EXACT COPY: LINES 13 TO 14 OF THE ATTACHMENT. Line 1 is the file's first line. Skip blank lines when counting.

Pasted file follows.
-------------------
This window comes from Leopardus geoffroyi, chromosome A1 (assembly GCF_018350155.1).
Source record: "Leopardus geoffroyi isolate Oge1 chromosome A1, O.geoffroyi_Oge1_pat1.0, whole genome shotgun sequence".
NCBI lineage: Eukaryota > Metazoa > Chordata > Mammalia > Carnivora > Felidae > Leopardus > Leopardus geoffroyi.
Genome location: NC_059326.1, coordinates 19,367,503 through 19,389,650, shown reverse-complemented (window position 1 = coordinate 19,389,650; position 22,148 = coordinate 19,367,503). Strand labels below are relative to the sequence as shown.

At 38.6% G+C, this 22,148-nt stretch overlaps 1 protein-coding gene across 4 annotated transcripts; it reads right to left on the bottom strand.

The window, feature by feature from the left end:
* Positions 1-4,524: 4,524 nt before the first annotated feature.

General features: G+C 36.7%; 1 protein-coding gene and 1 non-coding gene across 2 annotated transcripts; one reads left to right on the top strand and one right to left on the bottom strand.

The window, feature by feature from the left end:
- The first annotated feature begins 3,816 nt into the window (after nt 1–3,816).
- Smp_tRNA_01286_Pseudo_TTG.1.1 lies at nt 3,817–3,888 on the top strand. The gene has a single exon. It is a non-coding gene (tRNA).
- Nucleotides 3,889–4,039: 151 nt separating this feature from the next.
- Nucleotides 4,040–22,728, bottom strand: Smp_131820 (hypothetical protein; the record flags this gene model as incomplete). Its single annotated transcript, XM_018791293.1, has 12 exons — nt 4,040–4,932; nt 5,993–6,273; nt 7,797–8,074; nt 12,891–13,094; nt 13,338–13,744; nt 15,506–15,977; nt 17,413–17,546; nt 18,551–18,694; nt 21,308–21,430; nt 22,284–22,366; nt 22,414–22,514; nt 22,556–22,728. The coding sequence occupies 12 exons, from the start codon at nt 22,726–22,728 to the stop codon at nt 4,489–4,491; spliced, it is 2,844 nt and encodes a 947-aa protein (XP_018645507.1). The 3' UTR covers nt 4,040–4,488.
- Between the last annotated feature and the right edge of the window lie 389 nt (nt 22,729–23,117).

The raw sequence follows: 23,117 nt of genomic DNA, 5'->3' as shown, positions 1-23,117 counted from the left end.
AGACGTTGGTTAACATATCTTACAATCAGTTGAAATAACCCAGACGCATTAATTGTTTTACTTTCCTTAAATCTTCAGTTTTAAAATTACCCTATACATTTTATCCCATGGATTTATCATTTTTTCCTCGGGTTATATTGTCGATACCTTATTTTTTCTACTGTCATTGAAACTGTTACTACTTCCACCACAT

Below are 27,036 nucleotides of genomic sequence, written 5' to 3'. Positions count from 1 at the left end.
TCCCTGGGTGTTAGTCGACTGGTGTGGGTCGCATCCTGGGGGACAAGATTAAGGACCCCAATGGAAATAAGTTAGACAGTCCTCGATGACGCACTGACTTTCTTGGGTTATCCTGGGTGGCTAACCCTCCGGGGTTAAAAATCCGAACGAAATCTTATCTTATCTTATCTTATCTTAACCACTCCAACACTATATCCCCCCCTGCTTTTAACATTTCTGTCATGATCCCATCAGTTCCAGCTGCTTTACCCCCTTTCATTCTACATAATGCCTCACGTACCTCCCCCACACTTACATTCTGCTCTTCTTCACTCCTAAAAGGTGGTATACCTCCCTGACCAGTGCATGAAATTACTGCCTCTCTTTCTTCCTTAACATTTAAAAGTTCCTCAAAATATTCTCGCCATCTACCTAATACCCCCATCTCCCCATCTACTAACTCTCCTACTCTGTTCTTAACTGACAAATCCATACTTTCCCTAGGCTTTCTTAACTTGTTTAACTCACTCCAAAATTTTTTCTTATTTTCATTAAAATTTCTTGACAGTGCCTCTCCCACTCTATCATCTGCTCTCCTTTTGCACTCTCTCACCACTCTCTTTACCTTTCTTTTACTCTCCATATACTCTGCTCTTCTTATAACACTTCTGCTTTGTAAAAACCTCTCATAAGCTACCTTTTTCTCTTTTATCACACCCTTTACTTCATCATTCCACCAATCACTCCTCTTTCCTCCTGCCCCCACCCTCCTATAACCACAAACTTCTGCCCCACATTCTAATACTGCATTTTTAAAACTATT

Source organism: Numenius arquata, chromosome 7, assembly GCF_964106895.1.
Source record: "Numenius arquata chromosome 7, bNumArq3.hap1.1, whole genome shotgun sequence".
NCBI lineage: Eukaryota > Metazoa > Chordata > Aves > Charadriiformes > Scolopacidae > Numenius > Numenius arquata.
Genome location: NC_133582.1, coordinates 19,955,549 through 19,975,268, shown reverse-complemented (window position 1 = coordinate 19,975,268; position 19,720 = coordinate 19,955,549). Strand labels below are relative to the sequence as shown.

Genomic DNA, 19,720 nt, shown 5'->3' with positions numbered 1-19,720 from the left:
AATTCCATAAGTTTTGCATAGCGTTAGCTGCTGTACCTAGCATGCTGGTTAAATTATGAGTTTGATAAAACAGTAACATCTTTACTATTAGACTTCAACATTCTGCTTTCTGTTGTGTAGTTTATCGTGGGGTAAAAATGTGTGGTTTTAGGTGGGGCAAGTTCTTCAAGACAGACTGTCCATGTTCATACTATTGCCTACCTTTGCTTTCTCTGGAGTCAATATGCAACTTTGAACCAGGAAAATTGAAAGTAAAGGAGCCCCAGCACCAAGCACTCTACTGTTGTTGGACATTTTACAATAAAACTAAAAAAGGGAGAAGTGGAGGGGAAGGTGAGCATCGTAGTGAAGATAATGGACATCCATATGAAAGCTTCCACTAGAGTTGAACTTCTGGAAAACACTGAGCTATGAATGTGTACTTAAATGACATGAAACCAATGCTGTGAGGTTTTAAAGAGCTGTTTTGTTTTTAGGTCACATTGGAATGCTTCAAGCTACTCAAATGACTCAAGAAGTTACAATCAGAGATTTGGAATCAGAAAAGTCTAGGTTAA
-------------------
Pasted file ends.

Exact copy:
- Nucleotides 4,040–22,728, bottom strand: Smp_131820 (hypothetical protein; the record flags this gene model as incomplete). Its single annotated transcript, XM_018791293.1, has 12 exons — nt 4,040–4,932; nt 5,993–6,273; nt 7,797–8,074; nt 12,891–13,094; nt 13,338–13,744; nt 15,506–15,977; nt 17,413–17,546; nt 18,551–18,694; nt 21,308–21,430; nt 22,284–22,366; nt 22,414–22,514; nt 22,556–22,728. The coding sequence occupies 12 exons, from the start codon at nt 22,726–22,728 to the stop codon at nt 4,489–4,491; spliced, it is 2,844 nt and encodes a 947-aa protein (XP_018645507.1). The 3' UTR covers nt 4,040–4,488.
- Between the last annotated feature and the right edge of the window lie 389 nt (nt 22,729–23,117).